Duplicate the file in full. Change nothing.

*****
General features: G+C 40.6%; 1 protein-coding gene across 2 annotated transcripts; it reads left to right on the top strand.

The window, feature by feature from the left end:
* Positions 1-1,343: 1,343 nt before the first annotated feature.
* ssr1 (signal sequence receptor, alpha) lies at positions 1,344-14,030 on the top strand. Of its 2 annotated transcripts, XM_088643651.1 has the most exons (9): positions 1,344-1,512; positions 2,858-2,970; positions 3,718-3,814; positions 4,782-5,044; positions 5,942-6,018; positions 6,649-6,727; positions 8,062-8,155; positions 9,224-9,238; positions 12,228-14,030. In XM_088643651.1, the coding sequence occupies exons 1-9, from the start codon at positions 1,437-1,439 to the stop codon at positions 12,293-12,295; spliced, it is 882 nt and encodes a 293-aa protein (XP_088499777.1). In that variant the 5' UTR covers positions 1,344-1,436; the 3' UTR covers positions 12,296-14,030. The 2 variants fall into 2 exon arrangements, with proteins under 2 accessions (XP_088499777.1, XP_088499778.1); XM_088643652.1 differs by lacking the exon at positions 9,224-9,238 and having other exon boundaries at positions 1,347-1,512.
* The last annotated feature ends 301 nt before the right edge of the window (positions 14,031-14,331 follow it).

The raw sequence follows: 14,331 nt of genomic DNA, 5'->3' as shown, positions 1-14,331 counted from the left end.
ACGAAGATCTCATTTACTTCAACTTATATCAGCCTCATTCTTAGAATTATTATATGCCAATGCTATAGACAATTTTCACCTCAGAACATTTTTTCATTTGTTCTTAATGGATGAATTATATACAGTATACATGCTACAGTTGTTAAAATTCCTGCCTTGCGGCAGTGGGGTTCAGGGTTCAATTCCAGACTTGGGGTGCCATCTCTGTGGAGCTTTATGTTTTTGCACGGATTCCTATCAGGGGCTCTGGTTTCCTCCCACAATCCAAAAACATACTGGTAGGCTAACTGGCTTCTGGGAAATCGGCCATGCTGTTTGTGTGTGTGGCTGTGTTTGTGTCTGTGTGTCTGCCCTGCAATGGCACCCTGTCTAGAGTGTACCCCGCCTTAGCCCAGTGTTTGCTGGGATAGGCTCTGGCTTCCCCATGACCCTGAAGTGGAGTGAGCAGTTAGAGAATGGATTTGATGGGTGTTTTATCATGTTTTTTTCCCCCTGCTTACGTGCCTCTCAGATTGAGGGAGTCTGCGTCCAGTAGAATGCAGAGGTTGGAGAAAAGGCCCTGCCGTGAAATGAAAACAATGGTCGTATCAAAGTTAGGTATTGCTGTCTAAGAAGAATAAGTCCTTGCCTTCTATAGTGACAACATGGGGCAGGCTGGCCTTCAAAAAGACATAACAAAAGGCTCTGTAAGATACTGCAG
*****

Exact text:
General features: G+C 40.6%; 1 protein-coding gene across 2 annotated transcripts; it reads left to right on the top strand.

The window, feature by feature from the left end:
* Positions 1-1,343: 1,343 nt before the first annotated feature.
* ssr1 (signal sequence receptor, alpha) lies at positions 1,344-14,030 on the top strand. Of its 2 annotated transcripts, XM_088643651.1 has the most exons (9): positions 1,344-1,512; positions 2,858-2,970; positions 3,718-3,814; positions 4,782-5,044; positions 5,942-6,018; positions 6,649-6,727; positions 8,062-8,155; positions 9,224-9,238; positions 12,228-14,030. In XM_088643651.1, the coding sequence occupies exons 1-9, from the start codon at positions 1,437-1,439 to the stop codon at positions 12,293-12,295; spliced, it is 882 nt and encodes a 293-aa protein (XP_088499777.1). In that variant the 5' UTR covers positions 1,344-1,436; the 3' UTR covers positions 12,296-14,030. The 2 variants fall into 2 exon arrangements, with proteins under 2 accessions (XP_088499777.1, XP_088499778.1); XM_088643652.1 differs by lacking the exon at positions 9,224-9,238 and having other exon boundaries at positions 1,347-1,512.
* The last annotated feature ends 301 nt before the right edge of the window (positions 14,031-14,331 follow it).

The raw sequence follows: 14,331 nt of genomic DNA, 5'->3' as shown, positions 1-14,331 counted from the left end.
ACGAAGATCTCATTTACTTCAACTTATATCAGCCTCATTCTTAGAATTATTATATGCCAATGCTATAGACAATTTTCACCTCAGAACATTTTTTCATTTGTTCTTAATGGATGAATTATATACAGTATACATGCTACAGTTGTTAAAATTCCTGCCTTGCGGCAGTGGGGTTCAGGGTTCAATTCCAGACTTGGGGTGCCATCTCTGTGGAGCTTTATGTTTTTGCACGGATTCCTATCAGGGGCTCTGGTTTCCTCCCACAATCCAAAAACATACTGGTAGGCTAACTGGCTTCTGGGAAATCGGCCATGCTGTTTGTGTGTGTGGCTGTGTTTGTGTCTGTGTGTCTGCCCTGCAATGGCACCCTGTCTAGAGTGTACCCCGCCTTAGCCCAGTGTTTGCTGGGATAGGCTCTGGCTTCCCCATGACCCTGAAGTGGAGTGAGCAGTTAGAGAATGGATTTGATGGGTGTTTTATCATGTTTTTTTCCCCCTGCTTACGTGCCTCTCAGATTGAGGGAGTCTGCGTCCAGTAGAATGCAGAGGTTGGAGAAAAGGCCCTGCCGTGAAATGAAAACAATGGTCGTATCAAAGTTAGGTATTGCTGTCTAAGAAGAATAAGTCCTTGCCTTCTATAGTGACAACATGGGGCAGGCTGGCCTTCAAAAAGACATAACAAAAGGCTCTGTAAGATACTGCAG